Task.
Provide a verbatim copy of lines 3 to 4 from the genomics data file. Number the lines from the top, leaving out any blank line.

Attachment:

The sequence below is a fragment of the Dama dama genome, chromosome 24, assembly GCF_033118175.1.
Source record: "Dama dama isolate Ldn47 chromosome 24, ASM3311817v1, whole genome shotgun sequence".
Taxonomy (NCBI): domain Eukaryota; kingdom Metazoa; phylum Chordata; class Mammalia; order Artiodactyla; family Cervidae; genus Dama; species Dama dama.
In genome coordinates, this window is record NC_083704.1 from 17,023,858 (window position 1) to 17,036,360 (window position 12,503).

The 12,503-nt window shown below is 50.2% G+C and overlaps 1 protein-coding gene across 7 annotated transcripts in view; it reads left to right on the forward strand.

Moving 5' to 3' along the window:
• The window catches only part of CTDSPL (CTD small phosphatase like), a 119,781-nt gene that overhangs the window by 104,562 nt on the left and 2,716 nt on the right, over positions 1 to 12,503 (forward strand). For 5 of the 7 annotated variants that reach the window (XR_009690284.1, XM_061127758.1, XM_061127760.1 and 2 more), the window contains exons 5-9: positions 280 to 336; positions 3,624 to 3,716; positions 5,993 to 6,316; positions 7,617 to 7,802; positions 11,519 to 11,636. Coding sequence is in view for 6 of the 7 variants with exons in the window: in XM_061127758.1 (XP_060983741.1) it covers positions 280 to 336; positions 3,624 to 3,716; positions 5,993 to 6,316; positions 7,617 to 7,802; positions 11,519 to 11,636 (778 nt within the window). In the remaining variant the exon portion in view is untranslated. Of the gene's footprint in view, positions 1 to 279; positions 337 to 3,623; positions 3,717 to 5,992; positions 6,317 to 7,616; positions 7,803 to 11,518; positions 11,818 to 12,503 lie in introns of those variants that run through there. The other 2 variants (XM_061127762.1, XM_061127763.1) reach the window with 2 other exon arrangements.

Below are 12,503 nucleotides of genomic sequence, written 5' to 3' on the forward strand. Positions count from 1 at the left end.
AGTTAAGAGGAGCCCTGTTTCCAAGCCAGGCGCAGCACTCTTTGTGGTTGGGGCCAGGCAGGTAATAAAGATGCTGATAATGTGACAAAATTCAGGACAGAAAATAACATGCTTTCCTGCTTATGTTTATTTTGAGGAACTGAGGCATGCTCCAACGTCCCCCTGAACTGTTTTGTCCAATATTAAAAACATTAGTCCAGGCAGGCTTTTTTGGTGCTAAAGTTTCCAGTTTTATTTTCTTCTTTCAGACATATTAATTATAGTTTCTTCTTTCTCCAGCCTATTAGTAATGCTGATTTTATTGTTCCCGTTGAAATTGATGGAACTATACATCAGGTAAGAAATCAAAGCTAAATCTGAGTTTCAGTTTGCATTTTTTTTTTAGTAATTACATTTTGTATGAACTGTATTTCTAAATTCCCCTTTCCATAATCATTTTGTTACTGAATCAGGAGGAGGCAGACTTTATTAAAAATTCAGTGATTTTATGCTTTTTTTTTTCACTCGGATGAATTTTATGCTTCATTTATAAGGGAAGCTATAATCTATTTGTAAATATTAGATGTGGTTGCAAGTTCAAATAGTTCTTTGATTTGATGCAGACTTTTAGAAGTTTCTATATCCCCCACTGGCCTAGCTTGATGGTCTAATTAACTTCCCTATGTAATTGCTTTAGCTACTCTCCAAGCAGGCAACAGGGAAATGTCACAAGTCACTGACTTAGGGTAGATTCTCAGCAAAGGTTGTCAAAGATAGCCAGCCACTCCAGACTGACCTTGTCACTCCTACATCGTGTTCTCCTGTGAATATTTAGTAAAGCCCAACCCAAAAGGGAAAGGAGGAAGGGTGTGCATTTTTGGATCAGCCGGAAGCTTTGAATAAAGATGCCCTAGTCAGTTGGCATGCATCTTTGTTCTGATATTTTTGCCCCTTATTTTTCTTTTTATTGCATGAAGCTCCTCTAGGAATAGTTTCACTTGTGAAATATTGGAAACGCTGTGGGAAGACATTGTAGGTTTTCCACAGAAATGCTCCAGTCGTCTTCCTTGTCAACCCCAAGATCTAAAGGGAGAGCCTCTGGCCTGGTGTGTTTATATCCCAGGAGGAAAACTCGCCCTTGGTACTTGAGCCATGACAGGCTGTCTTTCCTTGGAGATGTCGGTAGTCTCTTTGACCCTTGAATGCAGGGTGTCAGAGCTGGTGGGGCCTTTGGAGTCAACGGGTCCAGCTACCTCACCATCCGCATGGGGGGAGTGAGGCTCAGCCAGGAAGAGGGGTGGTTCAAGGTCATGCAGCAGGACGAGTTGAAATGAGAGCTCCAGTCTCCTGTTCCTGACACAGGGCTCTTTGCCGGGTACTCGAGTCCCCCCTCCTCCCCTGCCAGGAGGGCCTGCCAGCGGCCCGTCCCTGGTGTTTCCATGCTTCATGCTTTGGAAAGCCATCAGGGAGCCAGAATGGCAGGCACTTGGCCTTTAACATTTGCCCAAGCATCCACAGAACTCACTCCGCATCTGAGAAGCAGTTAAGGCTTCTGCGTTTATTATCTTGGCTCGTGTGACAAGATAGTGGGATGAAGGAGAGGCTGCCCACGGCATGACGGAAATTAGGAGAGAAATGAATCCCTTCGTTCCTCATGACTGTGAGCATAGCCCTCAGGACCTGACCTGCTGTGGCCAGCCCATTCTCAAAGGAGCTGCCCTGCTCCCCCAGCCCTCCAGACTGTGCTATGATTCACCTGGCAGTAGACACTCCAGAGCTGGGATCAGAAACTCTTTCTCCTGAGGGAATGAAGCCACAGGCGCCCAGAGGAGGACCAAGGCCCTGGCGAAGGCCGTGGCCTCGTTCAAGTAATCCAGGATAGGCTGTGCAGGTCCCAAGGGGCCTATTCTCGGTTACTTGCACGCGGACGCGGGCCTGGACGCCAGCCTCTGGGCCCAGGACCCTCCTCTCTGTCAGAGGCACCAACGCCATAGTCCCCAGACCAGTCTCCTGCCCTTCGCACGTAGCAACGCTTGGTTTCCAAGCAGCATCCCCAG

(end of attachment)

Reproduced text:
Taxonomy (NCBI): domain Eukaryota; kingdom Metazoa; phylum Chordata; class Mammalia; order Artiodactyla; family Cervidae; genus Dama; species Dama dama.
In genome coordinates, this window is record NC_083704.1 from 17,023,858 (window position 1) to 17,036,360 (window position 12,503).